A New Coalition for Big Bank Accountability
As leaders in Washington agonize over finding trillions of dollars to help address the nation’s deficit and stimulate job growth, a new coalition of faith and community organizers has a novel suggestion: look to the banks. At a roundtable discussion yesterday in Washington, the New Bottom Line coalition brought together economists, small-business owners, policy experts, and community organizers to offer a new economic vision for our country: one that values American families over corporate earnings reports.
Their mission? To change the calculus of our country’s economic values. Their method? Sustained grassroots mobilization to directly challenge the big banks, who have bought so much influence and favor in Washington that real people’s voices have been drowned out.
Among some of the specific policy recommendations discussed at yesterday’s meeting:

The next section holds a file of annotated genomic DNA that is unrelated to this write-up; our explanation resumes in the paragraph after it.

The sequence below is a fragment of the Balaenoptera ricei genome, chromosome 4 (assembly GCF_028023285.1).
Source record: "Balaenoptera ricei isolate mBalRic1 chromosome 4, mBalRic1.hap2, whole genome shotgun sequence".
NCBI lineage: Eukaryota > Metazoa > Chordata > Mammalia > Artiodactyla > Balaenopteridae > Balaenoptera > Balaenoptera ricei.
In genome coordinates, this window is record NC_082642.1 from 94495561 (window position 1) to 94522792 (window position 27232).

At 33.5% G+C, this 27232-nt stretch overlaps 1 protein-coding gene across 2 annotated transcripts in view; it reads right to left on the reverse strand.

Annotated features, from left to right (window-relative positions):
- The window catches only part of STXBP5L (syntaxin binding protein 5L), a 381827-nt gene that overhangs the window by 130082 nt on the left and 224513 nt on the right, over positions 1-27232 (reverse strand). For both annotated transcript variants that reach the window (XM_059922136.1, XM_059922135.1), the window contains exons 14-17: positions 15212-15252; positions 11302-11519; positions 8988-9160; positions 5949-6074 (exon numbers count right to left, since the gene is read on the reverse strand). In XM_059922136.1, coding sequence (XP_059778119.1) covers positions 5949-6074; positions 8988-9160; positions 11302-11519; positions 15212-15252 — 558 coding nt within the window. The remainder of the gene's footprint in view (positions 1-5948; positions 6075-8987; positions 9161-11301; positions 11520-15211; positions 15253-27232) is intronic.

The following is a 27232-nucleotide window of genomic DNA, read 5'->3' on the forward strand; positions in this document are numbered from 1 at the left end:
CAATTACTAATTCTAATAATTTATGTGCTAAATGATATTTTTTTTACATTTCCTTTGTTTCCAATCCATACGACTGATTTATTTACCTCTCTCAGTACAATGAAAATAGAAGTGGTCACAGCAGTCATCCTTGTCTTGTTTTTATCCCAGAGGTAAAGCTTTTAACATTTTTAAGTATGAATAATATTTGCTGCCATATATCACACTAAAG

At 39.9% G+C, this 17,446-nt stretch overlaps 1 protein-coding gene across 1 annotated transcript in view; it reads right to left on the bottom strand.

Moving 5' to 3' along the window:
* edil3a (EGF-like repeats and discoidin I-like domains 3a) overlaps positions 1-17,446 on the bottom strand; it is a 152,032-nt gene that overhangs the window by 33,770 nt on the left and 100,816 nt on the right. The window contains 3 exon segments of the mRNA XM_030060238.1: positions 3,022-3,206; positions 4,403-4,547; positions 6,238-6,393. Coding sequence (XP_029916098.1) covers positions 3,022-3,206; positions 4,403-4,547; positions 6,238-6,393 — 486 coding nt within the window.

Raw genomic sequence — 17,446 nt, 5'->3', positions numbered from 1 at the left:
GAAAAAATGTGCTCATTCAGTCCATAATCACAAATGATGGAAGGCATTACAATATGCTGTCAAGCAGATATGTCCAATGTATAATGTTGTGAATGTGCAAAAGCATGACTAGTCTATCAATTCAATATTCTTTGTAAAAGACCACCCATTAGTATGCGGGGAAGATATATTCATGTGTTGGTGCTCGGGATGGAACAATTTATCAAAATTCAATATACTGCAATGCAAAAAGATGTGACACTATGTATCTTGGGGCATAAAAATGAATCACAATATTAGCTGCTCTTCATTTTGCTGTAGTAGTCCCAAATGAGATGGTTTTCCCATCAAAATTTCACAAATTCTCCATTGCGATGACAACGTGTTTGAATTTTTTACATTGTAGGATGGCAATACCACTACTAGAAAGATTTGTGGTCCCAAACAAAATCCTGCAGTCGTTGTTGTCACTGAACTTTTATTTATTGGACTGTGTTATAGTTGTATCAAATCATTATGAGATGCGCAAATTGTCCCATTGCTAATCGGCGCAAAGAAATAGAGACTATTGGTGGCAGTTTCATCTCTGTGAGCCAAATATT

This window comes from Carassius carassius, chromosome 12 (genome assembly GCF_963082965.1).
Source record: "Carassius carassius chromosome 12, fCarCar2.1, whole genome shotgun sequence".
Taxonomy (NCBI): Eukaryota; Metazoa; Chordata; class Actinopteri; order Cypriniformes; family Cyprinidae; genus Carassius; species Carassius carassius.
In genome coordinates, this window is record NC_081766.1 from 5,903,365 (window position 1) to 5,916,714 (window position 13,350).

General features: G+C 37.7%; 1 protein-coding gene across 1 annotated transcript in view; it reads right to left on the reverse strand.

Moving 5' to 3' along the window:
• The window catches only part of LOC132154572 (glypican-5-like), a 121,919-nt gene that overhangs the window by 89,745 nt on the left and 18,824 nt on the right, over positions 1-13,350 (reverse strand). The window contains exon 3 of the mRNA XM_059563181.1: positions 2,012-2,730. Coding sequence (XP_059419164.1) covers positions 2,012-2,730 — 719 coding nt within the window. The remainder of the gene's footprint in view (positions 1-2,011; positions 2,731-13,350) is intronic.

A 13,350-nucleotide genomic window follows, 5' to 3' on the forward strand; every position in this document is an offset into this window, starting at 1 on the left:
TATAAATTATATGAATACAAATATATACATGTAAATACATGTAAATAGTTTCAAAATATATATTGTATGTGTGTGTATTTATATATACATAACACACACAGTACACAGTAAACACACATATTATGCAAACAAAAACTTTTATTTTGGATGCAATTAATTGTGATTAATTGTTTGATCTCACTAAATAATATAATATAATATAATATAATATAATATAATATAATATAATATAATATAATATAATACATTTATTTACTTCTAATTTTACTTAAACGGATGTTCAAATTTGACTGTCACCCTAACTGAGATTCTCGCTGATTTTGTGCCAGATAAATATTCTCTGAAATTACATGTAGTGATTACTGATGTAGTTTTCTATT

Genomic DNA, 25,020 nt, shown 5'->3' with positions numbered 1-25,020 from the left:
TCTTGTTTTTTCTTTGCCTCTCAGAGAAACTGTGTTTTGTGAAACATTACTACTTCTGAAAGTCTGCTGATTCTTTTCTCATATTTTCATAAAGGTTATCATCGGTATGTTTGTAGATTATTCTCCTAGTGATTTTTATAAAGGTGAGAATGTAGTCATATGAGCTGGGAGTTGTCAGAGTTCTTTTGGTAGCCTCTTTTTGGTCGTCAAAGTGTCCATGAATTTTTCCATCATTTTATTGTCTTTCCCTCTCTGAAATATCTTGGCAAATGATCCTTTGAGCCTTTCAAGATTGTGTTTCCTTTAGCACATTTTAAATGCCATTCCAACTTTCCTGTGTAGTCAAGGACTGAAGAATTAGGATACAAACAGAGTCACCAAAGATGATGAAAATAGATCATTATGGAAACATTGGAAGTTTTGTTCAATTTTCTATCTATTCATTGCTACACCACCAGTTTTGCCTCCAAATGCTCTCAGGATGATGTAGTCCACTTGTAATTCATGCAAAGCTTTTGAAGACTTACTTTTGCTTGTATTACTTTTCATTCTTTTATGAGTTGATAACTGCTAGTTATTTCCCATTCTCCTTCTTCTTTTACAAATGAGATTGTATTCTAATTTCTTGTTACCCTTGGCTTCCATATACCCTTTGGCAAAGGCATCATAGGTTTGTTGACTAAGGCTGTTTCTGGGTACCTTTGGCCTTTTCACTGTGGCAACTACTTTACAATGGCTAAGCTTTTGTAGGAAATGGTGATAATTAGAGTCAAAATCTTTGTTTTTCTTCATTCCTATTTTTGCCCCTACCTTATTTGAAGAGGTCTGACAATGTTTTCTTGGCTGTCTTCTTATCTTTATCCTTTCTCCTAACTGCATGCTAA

Require Wall Street banks to pay their fair share. Not only are they sitting on $1.4 trillion in cash reserves (essentially free insurance), but their tax rate is lower than ever. Stabilize the housing market and help revitalize the economy. Homeowners weren’t the cause of the foreclosure crisis, and they shouldn’t bear the brunt of austerity measures while struggling to maintain their families’ most important asset. End predatory lending practices. It’s unconscionable that after the harm caused by the tricks and traps of the banking industry crashed our economy three years ago, their dishonest schemes are still in full effect.
Political leaders are mired in a serious debate about our economic priorities and how they reflect our national values. After all, if we choose to give more tax breaks to the wealthiest at the expense of struggling families, if we continue to reward recklessness and greed on Wall Street without holding them accountable, and if middle-class Americans who have worked hard and played by the rules continue to fall further and further behind, it’s pretty clear that we have strayed far from the ideal of the American Dream. The only question now is whether increased grassroots pressure and a clarion moral call from faith communities can persuade our leaders to stop listening to their corporate donors and start doing what’s right for America.